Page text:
And So It Continues

Basic theological differences aside, turns out that the Catholic Church and the Southern Baptist Convention (SBC) have a lot in common.

When the long-awaited investigative report on clergy sexual abuse within the SBC was released in May, 2022, it included a previously secret list of more than 700 immoral, unprincipled and compromised pastors and other church-affiliated personnel. Prepared by the independent investigative group Guidepost Solutions, this document revealed that for more than ten years, SBC leaders had maintained a private list of abusive ministers, while failing to ensure that those same accused ministers were no longer in positions of power at SBC churches.

A close reading of this explosive-yet-very-sad report makes clear that the SBC has joined the Catholic Church as an indelibly stained enterprise, each with lengthy and well-documented histories of countenancing and protecting sexual predators masquerading as clergy in their midst. In short, both of these groups failed, miserably, with regard to what should have been one of their core responsibilities … the protection of our young and most vulnerable.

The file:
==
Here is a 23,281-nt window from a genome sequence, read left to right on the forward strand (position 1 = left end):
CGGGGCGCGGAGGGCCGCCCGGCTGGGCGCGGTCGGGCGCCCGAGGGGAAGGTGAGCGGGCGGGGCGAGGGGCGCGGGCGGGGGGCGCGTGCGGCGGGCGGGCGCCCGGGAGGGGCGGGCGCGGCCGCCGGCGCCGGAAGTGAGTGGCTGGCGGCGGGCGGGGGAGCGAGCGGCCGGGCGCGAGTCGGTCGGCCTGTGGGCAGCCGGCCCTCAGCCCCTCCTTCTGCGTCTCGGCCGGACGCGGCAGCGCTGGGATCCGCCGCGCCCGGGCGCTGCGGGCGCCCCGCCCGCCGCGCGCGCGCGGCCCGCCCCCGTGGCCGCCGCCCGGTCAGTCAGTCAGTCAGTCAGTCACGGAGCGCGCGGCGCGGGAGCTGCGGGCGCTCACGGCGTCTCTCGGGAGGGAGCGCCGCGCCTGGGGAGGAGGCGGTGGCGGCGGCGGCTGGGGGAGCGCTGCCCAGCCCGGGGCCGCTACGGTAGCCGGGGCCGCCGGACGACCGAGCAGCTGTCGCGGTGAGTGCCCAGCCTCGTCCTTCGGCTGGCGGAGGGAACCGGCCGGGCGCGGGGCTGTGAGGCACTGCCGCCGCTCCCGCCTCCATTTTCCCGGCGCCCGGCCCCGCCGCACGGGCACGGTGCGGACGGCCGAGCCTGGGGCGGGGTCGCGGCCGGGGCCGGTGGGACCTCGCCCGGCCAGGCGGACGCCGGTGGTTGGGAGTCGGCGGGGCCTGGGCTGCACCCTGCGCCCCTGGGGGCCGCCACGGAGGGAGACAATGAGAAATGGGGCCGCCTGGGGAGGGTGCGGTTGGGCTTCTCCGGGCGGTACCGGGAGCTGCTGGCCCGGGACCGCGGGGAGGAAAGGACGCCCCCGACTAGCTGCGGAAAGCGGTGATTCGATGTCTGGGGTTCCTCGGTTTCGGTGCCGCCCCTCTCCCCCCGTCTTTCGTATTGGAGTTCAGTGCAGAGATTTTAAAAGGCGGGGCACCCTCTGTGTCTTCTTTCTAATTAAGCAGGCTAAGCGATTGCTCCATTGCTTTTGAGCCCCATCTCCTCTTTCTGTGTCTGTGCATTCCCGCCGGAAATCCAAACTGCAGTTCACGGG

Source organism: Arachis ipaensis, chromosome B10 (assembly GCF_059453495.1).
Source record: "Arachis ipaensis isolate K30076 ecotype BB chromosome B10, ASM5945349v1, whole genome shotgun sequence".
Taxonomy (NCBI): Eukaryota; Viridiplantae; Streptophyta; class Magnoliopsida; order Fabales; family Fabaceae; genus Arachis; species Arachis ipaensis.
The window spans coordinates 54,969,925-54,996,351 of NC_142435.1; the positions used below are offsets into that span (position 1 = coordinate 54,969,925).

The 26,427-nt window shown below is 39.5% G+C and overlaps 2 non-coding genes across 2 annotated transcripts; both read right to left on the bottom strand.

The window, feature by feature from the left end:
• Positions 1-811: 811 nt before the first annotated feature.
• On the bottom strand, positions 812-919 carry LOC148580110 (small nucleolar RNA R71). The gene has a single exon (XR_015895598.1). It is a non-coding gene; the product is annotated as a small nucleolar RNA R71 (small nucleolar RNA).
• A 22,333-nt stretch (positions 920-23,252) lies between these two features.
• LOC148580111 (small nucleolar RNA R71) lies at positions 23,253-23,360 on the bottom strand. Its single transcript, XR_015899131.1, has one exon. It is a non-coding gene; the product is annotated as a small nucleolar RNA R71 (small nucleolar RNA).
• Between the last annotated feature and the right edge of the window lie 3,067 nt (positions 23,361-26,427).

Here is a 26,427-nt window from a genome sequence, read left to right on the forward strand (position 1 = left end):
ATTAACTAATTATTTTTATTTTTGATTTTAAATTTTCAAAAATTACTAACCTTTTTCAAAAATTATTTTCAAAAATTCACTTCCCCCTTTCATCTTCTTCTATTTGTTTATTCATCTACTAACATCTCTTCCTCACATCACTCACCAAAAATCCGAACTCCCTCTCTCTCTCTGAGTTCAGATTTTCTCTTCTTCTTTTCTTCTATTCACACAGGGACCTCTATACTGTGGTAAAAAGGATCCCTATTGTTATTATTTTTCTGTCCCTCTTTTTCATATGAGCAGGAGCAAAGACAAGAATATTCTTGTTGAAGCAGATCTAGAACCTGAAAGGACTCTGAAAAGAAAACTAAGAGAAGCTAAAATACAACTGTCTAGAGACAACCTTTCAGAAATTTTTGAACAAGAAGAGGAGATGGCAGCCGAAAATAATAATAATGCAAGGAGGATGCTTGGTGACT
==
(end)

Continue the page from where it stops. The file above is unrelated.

The Catholic Church, in particular, has a long and sordid record of working to keep the lid on their clergy abuse scandal by transferring problem priests from parish to parish. In other words, church leaders were more concerned with keeping things quiet than with bringing this outrage to an end, and so it continued for decades.

One particularly outrageous example of failure in the Archdiocese of New York is that of former priest Gennaro “Father Jerry” Gentile. Before being outed in the New York media in 2002, with the headline “Twisted Journey of a Problem Priest,” Gentile had, for years, raised suspicions among fellow clergy about his interactions with young men and boys … but nothing was ever done. He was laicized in 2005. And though he may have been the worst, Gentile was but one of many clerics who, when accused of scandalous behavior, were moved to other unsuspecting communities. And while the Archdiocese ultimately paid $60 million in damages to those victimized, it could never recover the trust of the multitude of families and individuals affected, forever, by the actions of these evil men.

Writing in the blog Patheos, John Beckett observes:

Never forget that values are more important than the institution. This is the most disappointing thing about both the Roman Catholic and Southern Baptist scandals: people in positions of responsibility put protecting the reputation of their church ahead of caring for victims and stopping predators.

And in the end, they did even more damage to the reputation of their church. Now both denominations are known not just as a place where bad things happened, but where supposedly spiritual leaders covered them up.

To that I can only add:


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